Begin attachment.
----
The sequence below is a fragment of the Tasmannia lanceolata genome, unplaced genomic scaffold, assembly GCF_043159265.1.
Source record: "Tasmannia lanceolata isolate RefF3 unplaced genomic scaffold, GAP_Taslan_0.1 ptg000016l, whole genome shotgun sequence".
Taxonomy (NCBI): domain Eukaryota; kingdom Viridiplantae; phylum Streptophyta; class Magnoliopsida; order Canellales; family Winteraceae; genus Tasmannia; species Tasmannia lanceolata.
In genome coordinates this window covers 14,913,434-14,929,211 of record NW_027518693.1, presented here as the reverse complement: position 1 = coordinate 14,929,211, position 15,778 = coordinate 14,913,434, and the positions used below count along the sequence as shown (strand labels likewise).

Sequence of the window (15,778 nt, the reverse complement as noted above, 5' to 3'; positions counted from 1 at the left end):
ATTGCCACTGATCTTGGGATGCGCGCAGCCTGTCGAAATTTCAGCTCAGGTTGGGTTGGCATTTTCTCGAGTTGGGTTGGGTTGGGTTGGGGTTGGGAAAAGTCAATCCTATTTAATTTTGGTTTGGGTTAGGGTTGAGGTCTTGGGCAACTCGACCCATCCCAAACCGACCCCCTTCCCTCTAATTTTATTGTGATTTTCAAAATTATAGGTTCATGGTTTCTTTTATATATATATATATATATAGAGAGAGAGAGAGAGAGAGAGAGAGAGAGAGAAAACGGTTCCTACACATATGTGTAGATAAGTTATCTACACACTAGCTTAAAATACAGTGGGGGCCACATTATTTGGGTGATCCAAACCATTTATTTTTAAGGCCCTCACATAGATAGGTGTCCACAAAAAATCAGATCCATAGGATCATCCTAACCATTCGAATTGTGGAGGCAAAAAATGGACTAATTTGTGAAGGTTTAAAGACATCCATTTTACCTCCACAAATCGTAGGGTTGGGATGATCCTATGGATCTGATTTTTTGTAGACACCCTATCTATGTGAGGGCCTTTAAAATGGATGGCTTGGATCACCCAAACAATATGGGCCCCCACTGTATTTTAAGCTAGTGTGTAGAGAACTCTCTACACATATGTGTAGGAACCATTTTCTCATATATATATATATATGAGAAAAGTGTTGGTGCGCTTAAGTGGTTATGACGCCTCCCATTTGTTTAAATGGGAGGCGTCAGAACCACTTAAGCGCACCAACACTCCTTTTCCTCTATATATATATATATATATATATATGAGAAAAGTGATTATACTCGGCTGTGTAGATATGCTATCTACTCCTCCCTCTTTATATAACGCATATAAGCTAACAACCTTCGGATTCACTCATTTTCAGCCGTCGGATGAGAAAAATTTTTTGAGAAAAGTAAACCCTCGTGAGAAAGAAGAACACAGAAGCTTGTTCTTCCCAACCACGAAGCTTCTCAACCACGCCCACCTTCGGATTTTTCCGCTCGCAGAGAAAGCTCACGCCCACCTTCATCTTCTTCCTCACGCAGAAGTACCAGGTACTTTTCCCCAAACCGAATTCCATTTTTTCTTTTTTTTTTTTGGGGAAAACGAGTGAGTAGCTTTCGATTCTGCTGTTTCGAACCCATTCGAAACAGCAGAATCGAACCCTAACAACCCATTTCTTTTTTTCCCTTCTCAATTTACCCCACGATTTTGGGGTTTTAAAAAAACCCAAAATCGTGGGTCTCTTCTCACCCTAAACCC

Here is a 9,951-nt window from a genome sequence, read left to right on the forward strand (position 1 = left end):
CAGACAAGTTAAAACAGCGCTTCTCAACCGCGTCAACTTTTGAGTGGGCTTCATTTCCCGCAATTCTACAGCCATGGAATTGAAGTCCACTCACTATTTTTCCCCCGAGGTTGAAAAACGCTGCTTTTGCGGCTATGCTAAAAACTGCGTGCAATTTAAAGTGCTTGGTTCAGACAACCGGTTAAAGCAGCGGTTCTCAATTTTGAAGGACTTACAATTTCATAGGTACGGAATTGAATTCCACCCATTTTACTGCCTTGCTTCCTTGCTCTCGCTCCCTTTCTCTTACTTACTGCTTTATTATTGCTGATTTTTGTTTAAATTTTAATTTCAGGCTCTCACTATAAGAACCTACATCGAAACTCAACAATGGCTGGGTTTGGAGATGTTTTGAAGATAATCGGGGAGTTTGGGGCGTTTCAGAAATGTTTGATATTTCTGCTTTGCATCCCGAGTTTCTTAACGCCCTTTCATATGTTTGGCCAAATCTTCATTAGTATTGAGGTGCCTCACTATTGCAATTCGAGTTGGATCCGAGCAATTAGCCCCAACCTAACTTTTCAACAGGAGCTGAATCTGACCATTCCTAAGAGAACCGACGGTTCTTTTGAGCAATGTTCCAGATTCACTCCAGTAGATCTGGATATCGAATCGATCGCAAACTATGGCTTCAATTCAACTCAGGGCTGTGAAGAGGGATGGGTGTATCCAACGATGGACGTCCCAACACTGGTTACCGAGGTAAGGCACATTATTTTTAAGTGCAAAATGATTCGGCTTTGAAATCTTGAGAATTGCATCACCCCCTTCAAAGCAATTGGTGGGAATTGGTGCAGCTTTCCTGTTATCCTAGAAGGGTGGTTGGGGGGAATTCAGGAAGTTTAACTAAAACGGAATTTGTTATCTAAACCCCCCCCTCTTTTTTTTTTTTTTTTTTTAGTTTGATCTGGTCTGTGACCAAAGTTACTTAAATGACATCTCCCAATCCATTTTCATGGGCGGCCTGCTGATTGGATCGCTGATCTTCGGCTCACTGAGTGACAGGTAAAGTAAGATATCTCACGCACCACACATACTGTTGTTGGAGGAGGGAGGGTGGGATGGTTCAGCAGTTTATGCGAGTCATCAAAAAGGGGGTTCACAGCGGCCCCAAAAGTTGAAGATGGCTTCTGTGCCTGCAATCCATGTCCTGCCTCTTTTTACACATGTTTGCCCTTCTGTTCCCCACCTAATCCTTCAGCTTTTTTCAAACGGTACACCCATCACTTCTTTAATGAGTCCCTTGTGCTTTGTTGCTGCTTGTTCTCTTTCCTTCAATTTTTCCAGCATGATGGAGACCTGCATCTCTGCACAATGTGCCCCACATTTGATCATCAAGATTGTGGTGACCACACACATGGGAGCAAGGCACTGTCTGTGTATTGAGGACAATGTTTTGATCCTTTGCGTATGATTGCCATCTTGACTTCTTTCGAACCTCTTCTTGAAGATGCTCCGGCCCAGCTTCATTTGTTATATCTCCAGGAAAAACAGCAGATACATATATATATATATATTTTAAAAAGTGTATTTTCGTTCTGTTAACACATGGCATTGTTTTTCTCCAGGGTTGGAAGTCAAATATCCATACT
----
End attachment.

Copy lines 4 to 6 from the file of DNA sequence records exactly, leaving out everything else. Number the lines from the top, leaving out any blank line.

In genome coordinates this window covers 14,913,434-14,929,211 of record NW_027518693.1, presented here as the reverse complement: position 1 = coordinate 14,929,211, position 15,778 = coordinate 14,913,434, and the positions used below count along the sequence as shown (strand labels likewise).

Sequence of the window (15,778 nt, the reverse complement as noted above, 5' to 3'; positions counted from 1 at the left end):
ATTGCCACTGATCTTGGGATGCGCGCAGCCTGTCGAAATTTCAGCTCAGGTTGGGTTGGCATTTTCTCGAGTTGGGTTGGGTTGGGTTGGGGTTGGGAAAAGTCAATCCTATTTAATTTTGGTTTGGGTTAGGGTTGAGGTCTTGGGCAACTCGACCCATCCCAAACCGACCCCCTTCCCTCTAATTTTATTGTGATTTTCAAAATTATAGGTTCATGGTTTCTTTTATATATATATATATATATAGAGAGAGAGAGAGAGAGAGAGAGAGAGAGAGAAAACGGTTCCTACACATATGTGTAGATAAGTTATCTACACACTAGCTTAAAATACAGTGGGGGCCACATTATTTGGGTGATCCAAACCATTTATTTTTAAGGCCCTCACATAGATAGGTGTCCACAAAAAATCAGATCCATAGGATCATCCTAACCATTCGAATTGTGGAGGCAAAAAATGGACTAATTTGTGAAGGTTTAAAGACATCCATTTTACCTCCACAAATCGTAGGGTTGGGATGATCCTATGGATCTGATTTTTTGTAGACACCCTATCTATGTGAGGGCCTTTAAAATGGATGGCTTGGATCACCCAAACAATATGGGCCCCCACTGTATTTTAAGCTAGTGTGTAGAGAACTCTCTACACATATGTGTAGGAACCATTTTCTCATATATATATATATATGAGAAAAGTGTTGGTGCGCTTAAGTGGTTATGACGCCTCCCATTTGTTTAAATGGGAGGCGTCAGAACCACTTAAGCGCACCAACACTCCTTTTCCTCTATATATATATATATATATATATATGAGAAAAGTGATTATACTCGGCTGTGTAGATATGCTATCTACTCCTCCCTCTTTATATAACGCATATAAGCTAACAACCTTCGGATTCACTCATTTTCAGCCGTCGGATGAGAAAAATTTTTTGAGAAAAGTAAACCCTCGTGAGAAAGAAGAACACAGAAGCTTGTTCTTCCCAACCACGAAGCTTCTCAACCACGCCCACCTTCGGATTTTTCCGCTCGCAGAGAAAGCTCACGCCCACCTTCATCTTCTTCCTCACGCAGAAGTACCAGGTACTTTTCCCCAAACCGAATTCCATTTTTTCTTTTTTTTTTTTGGGGAAAACGAGTGAGTAGCTTTCGATTCTGCTGTTTCGAACCCATTCGAAACAGCAGAATCGAACCCTAACAACCCATTTCTTTTTTTCCCTTCTCAATTTACCCCACGATTTTGGGGTTTTAAAAAAACCCAAAATCGTGGGTCTCTTCTCACCCTAAACCC